In Grisly, Sadistic 'The House That Jack Built,' Lars von Trier Deconstructs Himself This uber-violent film about a remorseless serial killer (Matt Dillon) requires an iron stomach, but it's a "thoughtful, honest onscreen meditation on morality and personal culpability."
NPR logo In Grisly, Sadistic 'The House That Jack Built,' Lars von Trier Deconstructs Himself

Review

Movie Reviews

In Grisly, Sadistic 'The House That Jack Built,' Lars von Trier Deconstructs Himself

The house has good bones: Jack (Matt Dillon) rationalizes his deadly vocation in Lars von Trier's The House That Jack Built. IFC Films hide caption

toggle caption
IFC Films

Lars von Trier has danced with the devil for most of his directing career, making films that embrace the worst in human nature. But in The House That Jack Built, the devil finally becomes him. This is a serial-killer movie that's also a personal confessional, centered on a man who fancies himself an artist but can't seem (or doesn't want) to understand the difference between creation and destruction. It's a real piece of work, and it's often genuinely upsetting, but von Trier's taboo-bursting noisemaker is as brilliant as it is ghoulish.

The killer, Jack, is an American, played by Matt Dillon in a chilling, Anthony Perkins-esque performance that will make it impossible to see the actor as anyone but a psychopath from now on. Well-read and often affable, Jack once dreamt of being an architect (hence the title). But his true passions are his murders, and for much of the film he is either murdering, about to murder, justifying murder, or fashioning grotesque corpse tableaus worthy of the Marquis de Sade. The film itself is there to challenge Jack, in the form of his unseen companion Verge (Bruno Ganz), who's sort of a combined therapist/interrogator with his own ideas about where true art comes from. "Don't believe you're going to tell me something I haven't heard before," Verge says at the outset. But he's not speaking for the rest of us.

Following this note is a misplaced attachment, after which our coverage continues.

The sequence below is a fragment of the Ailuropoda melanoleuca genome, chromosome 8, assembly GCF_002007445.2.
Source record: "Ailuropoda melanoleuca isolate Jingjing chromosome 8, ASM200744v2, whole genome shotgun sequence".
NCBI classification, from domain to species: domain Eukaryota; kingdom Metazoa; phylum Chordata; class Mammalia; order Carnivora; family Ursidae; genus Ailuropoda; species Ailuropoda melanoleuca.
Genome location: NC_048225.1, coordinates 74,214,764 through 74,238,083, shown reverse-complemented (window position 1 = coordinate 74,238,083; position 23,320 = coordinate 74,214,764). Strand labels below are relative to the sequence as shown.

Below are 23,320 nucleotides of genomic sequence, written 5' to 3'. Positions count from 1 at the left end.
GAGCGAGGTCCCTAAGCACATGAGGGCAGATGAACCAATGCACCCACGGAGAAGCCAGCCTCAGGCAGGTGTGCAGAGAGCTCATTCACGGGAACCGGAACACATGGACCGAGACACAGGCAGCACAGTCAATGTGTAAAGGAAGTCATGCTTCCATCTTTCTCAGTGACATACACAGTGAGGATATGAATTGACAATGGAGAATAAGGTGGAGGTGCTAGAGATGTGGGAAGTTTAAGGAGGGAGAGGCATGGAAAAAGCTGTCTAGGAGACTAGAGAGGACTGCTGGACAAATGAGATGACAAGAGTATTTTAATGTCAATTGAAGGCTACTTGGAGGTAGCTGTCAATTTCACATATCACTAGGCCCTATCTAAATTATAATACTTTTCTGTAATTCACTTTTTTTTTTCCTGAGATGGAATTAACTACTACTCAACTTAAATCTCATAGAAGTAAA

Jack recounts his story to Verge in five "incidents," encounters that tend to arrive at the same grisly ending but proceed in wildly different fashions befitting this poster child for unreliable narrators. He talks with a mixture of clinical description of his "craft" and bemusement that the world has allowed him to get away with so much for so long.

In the first chapter, for example, Uma Thurman plays a high-class woman with car trouble who ropes an unwilling Jack into helping her, tells him he looks like a serial killer, then mocks him mercilessly until he makes good on his resemblance. Jack had no choice, he claims. Verge isn't buying it. In fact, he protests a great deal of Jack's worldview, including why so many of his victims are women. This is not the movie for gorehounds chasing guiltless bloodletting.

The film progresses with this mixture of extreme violence and extreme introspection, upping the ante in ways that are often darkly funny. Jack makes a pathetic attempt to impersonate a police officer ("my badge is at the station because they're giving me a promotion"), and then his obsessive-compulsive disorder prevents him from fleeing his own crime scene. Later, when he's provided every possible opening for his capture, a rainstorm arrives to wash away the trail of blood leading to his corpse warehouse, allowing him to kill again. Jack won't get caught, no matter how badly he wants to be, because God and this director have other plans for him.